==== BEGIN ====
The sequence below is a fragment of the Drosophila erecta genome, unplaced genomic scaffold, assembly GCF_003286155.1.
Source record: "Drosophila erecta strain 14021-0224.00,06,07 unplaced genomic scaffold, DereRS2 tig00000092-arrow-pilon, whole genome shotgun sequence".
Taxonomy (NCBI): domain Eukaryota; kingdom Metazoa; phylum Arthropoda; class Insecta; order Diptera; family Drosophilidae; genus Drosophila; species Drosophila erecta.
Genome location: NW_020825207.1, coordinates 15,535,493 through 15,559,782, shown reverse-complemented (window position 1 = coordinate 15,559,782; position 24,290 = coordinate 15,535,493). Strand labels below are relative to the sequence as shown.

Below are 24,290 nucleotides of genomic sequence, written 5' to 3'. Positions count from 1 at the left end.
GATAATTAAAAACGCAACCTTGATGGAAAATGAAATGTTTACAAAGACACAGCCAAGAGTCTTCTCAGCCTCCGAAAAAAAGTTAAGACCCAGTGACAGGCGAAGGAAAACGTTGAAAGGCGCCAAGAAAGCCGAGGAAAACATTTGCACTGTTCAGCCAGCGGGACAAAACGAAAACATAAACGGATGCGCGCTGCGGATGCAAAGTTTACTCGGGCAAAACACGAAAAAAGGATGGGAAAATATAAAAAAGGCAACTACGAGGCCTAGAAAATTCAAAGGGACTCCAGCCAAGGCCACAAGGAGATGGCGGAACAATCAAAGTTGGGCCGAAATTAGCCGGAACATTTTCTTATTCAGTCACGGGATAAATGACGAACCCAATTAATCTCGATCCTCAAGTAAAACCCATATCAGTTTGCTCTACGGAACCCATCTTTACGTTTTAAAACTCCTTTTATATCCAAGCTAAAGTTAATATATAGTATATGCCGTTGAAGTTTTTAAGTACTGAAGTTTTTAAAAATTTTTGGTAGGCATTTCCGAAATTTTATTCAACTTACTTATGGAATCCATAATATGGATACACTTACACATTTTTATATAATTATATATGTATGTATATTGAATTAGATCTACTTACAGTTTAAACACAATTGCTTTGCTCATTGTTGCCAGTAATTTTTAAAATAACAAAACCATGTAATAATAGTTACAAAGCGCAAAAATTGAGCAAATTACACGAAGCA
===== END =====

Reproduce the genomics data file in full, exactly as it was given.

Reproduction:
The sequence below is a fragment of the Drosophila erecta genome, unplaced genomic scaffold, assembly GCF_003286155.1.
Source record: "Drosophila erecta strain 14021-0224.00,06,07 unplaced genomic scaffold, DereRS2 tig00000092-arrow-pilon, whole genome shotgun sequence".
Taxonomy (NCBI): domain Eukaryota; kingdom Metazoa; phylum Arthropoda; class Insecta; order Diptera; family Drosophilidae; genus Drosophila; species Drosophila erecta.
Genome location: NW_020825207.1, coordinates 15,535,493 through 15,559,782, shown reverse-complemented (window position 1 = coordinate 15,559,782; position 24,290 = coordinate 15,535,493). Strand labels below are relative to the sequence as shown.

Below are 24,290 nucleotides of genomic sequence, written 5' to 3'. Positions count from 1 at the left end.
GATAATTAAAAACGCAACCTTGATGGAAAATGAAATGTTTACAAAGACACAGCCAAGAGTCTTCTCAGCCTCCGAAAAAAAGTTAAGACCCAGTGACAGGCGAAGGAAAACGTTGAAAGGCGCCAAGAAAGCCGAGGAAAACATTTGCACTGTTCAGCCAGCGGGACAAAACGAAAACATAAACGGATGCGCGCTGCGGATGCAAAGTTTACTCGGGCAAAACACGAAAAAAGGATGGGAAAATATAAAAAAGGCAACTACGAGGCCTAGAAAATTCAAAGGGACTCCAGCCAAGGCCACAAGGAGATGGCGGAACAATCAAAGTTGGGCCGAAATTAGCCGGAACATTTTCTTATTCAGTCACGGGATAAATGACGAACCCAATTAATCTCGATCCTCAAGTAAAACCCATATCAGTTTGCTCTACGGAACCCATCTTTACGTTTTAAAACTCCTTTTATATCCAAGCTAAAGTTAATATATAGTATATGCCGTTGAAGTTTTTAAGTACTGAAGTTTTTAAAAATTTTTGGTAGGCATTTCCGAAATTTTATTCAACTTACTTATGGAATCCATAATATGGATACACTTACACATTTTTATATAATTATATATGTATGTATATTGAATTAGATCTACTTACAGTTTAAACACAATTGCTTTGCTCATTGTTGCCAGTAATTTTTAAAATAACAAAACCATGTAATAATAGTTACAAAGCGCAAAAATTGAGCAAATTACACGAAGCA